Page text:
The Sunday Correspondent was a short-lived British weekly national broadsheet newspaper. Launched on 17 September 1989, it ceased publication on 25 November 1990. It was edited by Peter Cole.
On launching, the paper billed itself as the first new quality Sunday title for 28 years (since the launch of The Sunday Telegraph in 1961). By the time it folded just over a year later, it was attempting to position itself as Britain's first quality tabloid. Underfunding, a perceived lack of glamour and personality, and the launch of The Independent on Sunday in January 1990 were all likely factors in its demise. The Guardian journalists Jonathan Freedland and Luke Harding, the BBC's business editor Robert Peston and art critic Andrew Graham Dixon all started their national careers on the title.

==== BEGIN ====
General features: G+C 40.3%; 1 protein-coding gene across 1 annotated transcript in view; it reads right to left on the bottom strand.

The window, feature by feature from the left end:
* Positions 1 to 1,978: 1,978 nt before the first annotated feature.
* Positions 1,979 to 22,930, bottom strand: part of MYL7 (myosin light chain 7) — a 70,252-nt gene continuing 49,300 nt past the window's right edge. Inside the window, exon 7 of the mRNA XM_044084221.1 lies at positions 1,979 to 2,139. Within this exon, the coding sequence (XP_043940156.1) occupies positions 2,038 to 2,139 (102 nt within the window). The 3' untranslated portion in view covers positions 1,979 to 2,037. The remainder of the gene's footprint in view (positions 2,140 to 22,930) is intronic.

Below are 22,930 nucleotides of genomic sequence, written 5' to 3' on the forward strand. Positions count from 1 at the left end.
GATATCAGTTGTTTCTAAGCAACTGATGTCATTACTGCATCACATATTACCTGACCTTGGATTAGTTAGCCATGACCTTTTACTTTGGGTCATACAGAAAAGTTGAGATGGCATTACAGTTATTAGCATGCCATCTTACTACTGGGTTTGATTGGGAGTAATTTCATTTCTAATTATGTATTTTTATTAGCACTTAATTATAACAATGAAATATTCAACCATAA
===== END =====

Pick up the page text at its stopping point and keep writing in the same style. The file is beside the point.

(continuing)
One of the features in the Correspondent was Pass Notes, which was taken up by The Guardian in 1992, where it has remained ever since.
Famous quotes containing the word sunday:
“Roosevelt could always keep ahead with his work, but I cannot do it, and I know it is a grievous fault, but it is too late to remedy it. The country must take me as it found me. Wasnt it your mother who had a servant girl who said it was no use for her to try to hurry, that she was a Sunday chil and no Sunday chil could hurry? I dont think I am a Sunday child, but I ought to have been; then I would have had an excuse for always being late.”
—William Howard Taft (18571930)